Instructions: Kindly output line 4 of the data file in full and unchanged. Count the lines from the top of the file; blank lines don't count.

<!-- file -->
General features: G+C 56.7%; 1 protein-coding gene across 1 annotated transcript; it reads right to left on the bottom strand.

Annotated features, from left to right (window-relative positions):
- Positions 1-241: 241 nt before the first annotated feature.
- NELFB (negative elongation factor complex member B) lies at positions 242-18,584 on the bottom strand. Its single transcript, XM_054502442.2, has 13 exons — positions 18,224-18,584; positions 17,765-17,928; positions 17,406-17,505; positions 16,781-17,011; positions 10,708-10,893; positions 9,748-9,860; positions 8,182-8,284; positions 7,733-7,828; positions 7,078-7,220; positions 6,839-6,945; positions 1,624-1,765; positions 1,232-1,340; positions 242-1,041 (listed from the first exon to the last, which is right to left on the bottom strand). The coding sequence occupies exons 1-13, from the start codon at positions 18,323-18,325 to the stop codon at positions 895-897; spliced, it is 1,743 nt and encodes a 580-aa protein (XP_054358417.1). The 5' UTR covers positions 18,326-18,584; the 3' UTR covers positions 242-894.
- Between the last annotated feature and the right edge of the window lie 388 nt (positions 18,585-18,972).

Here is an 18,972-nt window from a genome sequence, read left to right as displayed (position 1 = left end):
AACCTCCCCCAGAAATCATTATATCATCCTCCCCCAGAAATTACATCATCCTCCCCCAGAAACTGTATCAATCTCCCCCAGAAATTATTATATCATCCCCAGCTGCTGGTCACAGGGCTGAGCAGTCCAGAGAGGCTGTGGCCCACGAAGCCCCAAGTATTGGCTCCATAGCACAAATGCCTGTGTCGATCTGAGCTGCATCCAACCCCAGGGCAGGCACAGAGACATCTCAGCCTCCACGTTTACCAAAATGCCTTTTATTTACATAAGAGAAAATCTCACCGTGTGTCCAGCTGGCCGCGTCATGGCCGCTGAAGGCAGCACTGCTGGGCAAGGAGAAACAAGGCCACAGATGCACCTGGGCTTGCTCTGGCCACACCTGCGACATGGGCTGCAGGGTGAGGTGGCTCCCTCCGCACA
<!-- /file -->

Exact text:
- NELFB (negative elongation factor complex member B) lies at positions 242-18,584 on the bottom strand. Its single transcript, XM_054502442.2, has 13 exons — positions 18,224-18,584; positions 17,765-17,928; positions 17,406-17,505; positions 16,781-17,011; positions 10,708-10,893; positions 9,748-9,860; positions 8,182-8,284; positions 7,733-7,828; positions 7,078-7,220; positions 6,839-6,945; positions 1,624-1,765; positions 1,232-1,340; positions 242-1,041 (listed from the first exon to the last, which is right to left on the bottom strand). The coding sequence occupies exons 1-13, from the start codon at positions 18,323-18,325 to the stop codon at positions 895-897; spliced, it is 1,743 nt and encodes a 580-aa protein (XP_054358417.1). The 5' UTR covers positions 18,326-18,584; the 3' UTR covers positions 242-894.